FMQs: Attention returns to devolved issues
To govern is to choose. But, before ascending to that state, democratic governments have to face another choice. That of the electorate. To elect is to choose, literally.
Remarkable things, elections. They can be used to select councillors or Parliamentarians. They can be used to determine future governance.
Or, as today at Holyrood, they can be deployed to help deflect some awkward questions from rivals. We know now that Brexit is over - c'mon, it must be true, Adam Tomkins of the Conservatives said so in the chamber yesterday.
Anyway, now that Brexit is sorted - okay, okay, I hear you - attention will revert to domestic devolved matters.
At Holyrood today, these included the Scottish government's record on education, care provision, bus and air travel.
Throughout the discussions, Nicola Sturgeon referred frequently to the most recent electoral exercise, that of the UK general election last month.
She told sundry opposition MSPs that their complaints were groundless - because the Scottish government's record had been put before the people in December and had been warmly endorsed.
That strikes me as stretching things just a mite. For one thing, this was a Westminster election, not a Holyrood contest.
For another, it was utterly dominated by the topic of Brexit - not Scottish education, care, travel or any other devolved responsibility.
For yet another, the SNP offer in that election focused upon a range of topics - such as blocking Brexit, keeping Boris Johnson out of Downing street and restating the prospect of a further referendum on independence.
Now, it is also to be proclaimed as a gold star for Scottish Ministers. To repeat, I think that is stretching things just a tad.
However, let me be charitable. This is a New Year after all (may you all have a guid yin.) A new decade indeed. Further, today is my birthday and Dundee United are stretching their lead at the top of the league. (OK, it's still the wrong league - give us a chance.)
So, let me say that Nicola Sturgeon is entitled to derive satisfaction from a successful election for her party.
She is also entitled to suggest that a period of relative silence might be welcome from her critics, given that their parties all lost ground in Scotland. But, perhaps, she shouldn't push the point too far. I feel sure she won't.
On the day, the exchanges varied from robust to substantive to empathetic. Jackson Carlaw, the interim Tory leader who now wants the job permanently, had a go at his standfast topic, Scottish educational standards.
He rose, full of vim, ready to chide Education Secretary John Swinney for his "secret" review of Higher exam marks in Scotland.
Did Mr Swinney bow his head, rumbled? Did Ms Sturgeon offer a general apology to Scotland's pupils, parents and teachers?
Friends, they did not. Rather Ms Sturgeon confirmed that her deputy's conspiracy of silence had been broken. His cover had indeed been blown.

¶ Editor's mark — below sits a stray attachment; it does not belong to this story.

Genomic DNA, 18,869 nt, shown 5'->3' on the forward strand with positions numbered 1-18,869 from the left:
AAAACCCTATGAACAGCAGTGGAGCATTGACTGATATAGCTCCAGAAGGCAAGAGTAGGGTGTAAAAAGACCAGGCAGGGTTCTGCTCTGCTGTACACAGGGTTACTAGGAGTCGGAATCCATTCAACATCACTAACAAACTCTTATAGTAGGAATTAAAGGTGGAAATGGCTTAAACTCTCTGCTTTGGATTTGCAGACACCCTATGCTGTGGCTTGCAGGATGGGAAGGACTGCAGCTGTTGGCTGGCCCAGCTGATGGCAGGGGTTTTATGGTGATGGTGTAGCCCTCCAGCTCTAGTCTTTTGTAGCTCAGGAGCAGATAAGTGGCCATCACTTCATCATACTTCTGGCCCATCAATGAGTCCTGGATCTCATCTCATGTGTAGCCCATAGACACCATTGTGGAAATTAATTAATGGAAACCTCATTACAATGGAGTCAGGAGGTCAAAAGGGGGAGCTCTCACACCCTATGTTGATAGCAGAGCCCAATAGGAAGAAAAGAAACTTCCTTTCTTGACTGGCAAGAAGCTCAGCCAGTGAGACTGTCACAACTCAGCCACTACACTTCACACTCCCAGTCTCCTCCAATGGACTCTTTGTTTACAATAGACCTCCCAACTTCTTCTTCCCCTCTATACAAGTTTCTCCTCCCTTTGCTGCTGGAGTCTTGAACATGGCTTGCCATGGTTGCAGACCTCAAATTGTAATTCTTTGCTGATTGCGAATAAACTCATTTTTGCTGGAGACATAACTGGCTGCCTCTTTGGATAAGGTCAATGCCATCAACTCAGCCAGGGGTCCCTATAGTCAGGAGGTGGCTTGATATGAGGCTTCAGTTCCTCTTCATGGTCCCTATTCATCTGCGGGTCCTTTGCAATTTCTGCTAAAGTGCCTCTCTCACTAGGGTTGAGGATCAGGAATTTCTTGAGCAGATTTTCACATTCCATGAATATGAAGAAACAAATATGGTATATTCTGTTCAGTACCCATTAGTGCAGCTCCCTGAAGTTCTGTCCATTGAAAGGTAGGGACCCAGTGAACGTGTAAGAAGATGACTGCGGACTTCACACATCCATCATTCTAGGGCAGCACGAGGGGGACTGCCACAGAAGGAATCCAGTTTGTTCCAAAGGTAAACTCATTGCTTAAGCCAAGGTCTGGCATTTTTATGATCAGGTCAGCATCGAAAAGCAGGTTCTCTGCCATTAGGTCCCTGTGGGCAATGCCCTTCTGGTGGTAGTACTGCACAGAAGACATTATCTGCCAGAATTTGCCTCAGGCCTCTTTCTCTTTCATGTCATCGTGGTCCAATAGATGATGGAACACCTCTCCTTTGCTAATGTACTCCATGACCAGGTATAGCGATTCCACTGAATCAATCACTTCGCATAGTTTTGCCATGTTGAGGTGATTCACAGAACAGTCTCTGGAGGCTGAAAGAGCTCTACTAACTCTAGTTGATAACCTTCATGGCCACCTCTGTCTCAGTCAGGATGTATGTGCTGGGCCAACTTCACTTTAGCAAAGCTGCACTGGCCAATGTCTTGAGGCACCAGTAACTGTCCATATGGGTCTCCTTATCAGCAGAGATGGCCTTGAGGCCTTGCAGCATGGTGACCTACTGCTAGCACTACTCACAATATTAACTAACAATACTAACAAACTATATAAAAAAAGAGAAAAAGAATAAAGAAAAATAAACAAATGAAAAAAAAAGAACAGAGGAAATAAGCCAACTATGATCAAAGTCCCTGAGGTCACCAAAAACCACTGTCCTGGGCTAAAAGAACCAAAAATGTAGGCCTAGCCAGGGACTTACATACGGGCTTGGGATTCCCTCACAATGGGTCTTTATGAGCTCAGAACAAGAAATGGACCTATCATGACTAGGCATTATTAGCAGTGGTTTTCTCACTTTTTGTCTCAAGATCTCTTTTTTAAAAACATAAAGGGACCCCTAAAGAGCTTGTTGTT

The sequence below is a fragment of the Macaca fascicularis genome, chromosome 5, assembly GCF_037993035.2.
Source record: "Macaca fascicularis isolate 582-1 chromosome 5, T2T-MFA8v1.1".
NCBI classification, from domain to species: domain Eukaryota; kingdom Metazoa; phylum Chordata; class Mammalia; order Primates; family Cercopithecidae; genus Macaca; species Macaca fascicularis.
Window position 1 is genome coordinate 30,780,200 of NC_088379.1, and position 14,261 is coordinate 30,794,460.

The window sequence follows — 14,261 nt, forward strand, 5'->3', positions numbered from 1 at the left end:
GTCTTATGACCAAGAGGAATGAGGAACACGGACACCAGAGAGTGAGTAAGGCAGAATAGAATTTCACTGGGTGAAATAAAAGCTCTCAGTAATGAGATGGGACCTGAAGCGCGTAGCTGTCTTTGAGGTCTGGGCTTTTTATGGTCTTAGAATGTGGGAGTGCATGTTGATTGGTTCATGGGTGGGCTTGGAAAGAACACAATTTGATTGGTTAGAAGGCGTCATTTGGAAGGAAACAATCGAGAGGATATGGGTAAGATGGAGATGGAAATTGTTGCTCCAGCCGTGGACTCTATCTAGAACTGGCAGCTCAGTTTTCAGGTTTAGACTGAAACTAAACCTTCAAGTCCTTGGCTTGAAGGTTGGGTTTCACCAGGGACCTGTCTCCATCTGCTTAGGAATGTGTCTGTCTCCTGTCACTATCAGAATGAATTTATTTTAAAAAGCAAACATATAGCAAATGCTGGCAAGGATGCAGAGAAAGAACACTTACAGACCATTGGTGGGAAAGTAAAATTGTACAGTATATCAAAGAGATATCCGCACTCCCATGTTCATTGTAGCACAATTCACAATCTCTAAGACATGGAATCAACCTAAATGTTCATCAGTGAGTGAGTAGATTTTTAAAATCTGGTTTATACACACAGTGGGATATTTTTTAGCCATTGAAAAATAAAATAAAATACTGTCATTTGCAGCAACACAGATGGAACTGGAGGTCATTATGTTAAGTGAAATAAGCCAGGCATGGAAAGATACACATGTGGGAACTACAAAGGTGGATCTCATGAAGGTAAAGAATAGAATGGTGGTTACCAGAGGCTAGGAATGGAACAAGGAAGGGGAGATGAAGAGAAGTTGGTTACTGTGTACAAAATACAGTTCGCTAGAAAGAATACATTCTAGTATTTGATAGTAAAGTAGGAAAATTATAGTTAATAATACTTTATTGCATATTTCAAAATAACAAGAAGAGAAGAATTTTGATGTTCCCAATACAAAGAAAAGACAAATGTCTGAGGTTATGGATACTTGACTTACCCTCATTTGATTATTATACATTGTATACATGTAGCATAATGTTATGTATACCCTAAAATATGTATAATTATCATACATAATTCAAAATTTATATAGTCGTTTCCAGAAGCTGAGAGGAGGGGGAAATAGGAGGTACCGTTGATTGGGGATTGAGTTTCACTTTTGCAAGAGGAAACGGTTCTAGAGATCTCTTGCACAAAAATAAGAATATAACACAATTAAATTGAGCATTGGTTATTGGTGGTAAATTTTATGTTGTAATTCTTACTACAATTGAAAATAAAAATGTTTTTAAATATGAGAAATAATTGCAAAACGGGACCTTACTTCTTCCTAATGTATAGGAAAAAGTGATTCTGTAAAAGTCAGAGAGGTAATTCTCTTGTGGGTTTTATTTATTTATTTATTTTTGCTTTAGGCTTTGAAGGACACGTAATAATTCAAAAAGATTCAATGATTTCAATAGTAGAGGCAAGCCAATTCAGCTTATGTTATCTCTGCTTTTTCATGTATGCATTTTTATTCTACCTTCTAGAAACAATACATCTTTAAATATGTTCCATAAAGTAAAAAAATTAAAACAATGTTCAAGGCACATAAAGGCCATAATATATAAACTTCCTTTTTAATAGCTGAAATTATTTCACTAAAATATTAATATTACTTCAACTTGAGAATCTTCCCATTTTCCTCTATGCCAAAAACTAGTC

And who was the mole? Well, it was Swinney, J. The education secretary had written, in public, to parliament's own education committee, advising them of his intention to review the Highers (where performance slipped.)
With a faintly acidic tone, Ms Sturgeon advised her interlocutor that he might usefully do his homework before launching accusations in the media and the chamber.
Nothing daunted, Mr Carlaw persisted on the broader topic. But, somehow, the spark had gone out of the encounter.
On to care provision. Labour's Richard Leonard questioned Ms Sturgeon, rather effectively, about care services in South Lanarkshire.
With sharper bite still, Alex Cole-Hamilton of the Liberal Democrats raised an individual - and seemingly shocking - case affecting one of his Edinburgh constituents.
This was all very tricky ground for Ms Sturgeon. We are dealing here with some of the most needy and vulnerable citizens in Scotland. Almost every family will, ultimately, have experience of care provision, whether positive or otherwise.
Ms Sturgeon stepped carefully, most notably in response to the Edinburgh example. She offered sympathy and apologies, while stressing that care services generally had been supported by her government.
Next, to travel. Patrick Harvie of the Greens urged greater public provision of bus services. Ms Sturgeon responded imprecisely but empathetically (ministers might well need the Greens to get their budget through.)
And Willie Rennie of the Lib Dems soared to heights of rhetoric as he questioned how the Scottish government's campaign to counter climate change sat with their support, as yet still extant, for the expansion of Heathrow Airport.
Ms Sturgeon tried a range of responses - or at least she did after the presiding officer was reminded, by a gentle clerical nudge, to call Mr Rennie for a supplementary.
The SNP at Westminster had voted against Heathrow. All policies, including Heathrow, were under climate review - and that might mean some tough decisions. However, if Heathrow expansion went ahead, Scotland could not be left in the slow lane.
It was all a bit multi-faceted for Mr Rennie, who looked less than impressed. But then that is what happens when ministers are in the middle of a review process, rather than at its close. Welcome to government.